Earth Day Special: Time to move beyond the hyperbole!

22 Apr

As I held the morning News paper, the irony of Earth Day struck me with a megaton force. Perhaps the editor of the paper – DNA planned it such. He must have and I compliment the News paper for that.

Keeping the standard articles and the political message form the Government on page Seven; the front page has no mention of Earth Day but an article of the crop loss for the third successive year of Alphonso mangoes in the State of Maharashtra, India. If you thought the year-on-year rise in the price of alphonso mangoes was only because of inflation, you’ve got it wrong. Farmers cultivating the prized fruit say it won’t be long before the alphonso belt, from Ratnagiri to Sindhudurg, becomes another Vidarbha — known for its farmers’ suicides.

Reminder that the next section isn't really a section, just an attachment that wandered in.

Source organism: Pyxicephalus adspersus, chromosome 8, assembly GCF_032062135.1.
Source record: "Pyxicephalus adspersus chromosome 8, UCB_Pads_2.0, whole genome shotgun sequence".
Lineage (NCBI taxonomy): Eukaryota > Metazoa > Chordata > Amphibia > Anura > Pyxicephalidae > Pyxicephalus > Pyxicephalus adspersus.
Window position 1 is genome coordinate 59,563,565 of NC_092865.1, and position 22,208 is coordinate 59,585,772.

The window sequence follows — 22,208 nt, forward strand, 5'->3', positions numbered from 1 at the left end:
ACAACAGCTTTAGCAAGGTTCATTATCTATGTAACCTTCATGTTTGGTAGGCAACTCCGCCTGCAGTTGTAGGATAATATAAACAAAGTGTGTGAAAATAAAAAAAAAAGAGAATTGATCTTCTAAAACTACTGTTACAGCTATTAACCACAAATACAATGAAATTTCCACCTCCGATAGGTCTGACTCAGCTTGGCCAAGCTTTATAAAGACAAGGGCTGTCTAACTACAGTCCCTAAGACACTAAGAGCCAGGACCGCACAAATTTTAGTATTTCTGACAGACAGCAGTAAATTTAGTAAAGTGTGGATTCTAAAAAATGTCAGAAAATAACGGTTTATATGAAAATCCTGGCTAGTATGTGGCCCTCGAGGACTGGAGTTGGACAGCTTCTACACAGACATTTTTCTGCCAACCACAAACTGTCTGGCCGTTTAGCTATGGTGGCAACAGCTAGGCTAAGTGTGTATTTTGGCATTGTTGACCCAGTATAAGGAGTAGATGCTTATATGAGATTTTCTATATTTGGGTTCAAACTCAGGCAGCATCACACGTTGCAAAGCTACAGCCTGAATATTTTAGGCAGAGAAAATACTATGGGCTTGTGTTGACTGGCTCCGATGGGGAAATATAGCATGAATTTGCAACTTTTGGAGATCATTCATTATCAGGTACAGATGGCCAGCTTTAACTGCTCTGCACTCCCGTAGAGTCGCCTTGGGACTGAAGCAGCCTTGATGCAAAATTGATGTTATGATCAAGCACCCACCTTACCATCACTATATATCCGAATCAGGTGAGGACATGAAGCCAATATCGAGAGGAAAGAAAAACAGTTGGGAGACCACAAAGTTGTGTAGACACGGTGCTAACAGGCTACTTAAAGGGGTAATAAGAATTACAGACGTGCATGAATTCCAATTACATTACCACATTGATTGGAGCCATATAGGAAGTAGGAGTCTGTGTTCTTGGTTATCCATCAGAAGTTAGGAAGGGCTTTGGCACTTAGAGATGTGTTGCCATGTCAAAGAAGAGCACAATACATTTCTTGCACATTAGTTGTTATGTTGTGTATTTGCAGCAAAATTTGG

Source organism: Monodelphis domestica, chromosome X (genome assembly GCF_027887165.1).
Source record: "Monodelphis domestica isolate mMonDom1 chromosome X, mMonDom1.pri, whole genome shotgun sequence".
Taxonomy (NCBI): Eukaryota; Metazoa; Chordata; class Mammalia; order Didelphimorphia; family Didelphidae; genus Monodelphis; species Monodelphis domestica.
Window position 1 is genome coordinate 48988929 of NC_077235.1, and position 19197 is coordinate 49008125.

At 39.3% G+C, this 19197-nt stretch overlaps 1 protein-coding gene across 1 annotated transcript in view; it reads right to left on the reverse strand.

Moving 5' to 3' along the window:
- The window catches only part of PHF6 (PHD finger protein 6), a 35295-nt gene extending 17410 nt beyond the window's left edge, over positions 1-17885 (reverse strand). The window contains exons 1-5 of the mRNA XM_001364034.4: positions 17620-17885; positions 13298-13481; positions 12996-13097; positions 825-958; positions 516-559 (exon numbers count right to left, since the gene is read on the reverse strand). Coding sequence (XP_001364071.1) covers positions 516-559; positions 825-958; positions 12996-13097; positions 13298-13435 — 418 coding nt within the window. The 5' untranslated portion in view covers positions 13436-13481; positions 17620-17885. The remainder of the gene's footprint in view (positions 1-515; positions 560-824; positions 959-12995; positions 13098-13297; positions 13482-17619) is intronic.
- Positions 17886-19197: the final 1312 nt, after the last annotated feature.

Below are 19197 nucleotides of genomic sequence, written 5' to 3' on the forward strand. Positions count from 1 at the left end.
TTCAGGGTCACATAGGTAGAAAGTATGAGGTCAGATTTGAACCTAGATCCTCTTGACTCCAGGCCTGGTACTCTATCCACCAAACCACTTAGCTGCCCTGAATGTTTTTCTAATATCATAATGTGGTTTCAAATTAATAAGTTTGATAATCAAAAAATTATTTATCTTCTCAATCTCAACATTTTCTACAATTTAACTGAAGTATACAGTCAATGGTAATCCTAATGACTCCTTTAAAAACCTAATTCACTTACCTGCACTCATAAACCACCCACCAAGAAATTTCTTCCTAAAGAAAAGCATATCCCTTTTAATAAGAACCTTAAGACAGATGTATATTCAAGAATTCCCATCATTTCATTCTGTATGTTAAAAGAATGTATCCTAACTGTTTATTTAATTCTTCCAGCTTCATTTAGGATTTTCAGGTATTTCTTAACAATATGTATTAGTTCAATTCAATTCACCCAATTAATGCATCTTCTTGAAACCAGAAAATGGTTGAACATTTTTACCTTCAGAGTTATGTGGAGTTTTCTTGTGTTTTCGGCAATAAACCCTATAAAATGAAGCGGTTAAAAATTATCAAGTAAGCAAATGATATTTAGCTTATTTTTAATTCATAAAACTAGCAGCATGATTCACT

At first glance, it seems the only problem is that the alphonso belt hasn’t recovered from the ravages of 2009’s Cyclone Phyan. But a closer look shows it’s not just nature that’s responsible for this worrying state of affairs. Mango farmers allege that a series of factors including flawed compensation and insurance policies, a government push to build power plants in this fertile region, policy bias in favour of fruits grown in areas where political heavyweights come from, are also to blame.
A study by the Konkan Krishi Vidyapeeth shows production of alphonso mangoes has plummeted drastically in the past three years. The average output for alphonsos is 1,200 kg a hectare. But in 2010, the output fell to 384 kg a hectare and is predicted to only be 180 kg a hectare in 2012, says the study.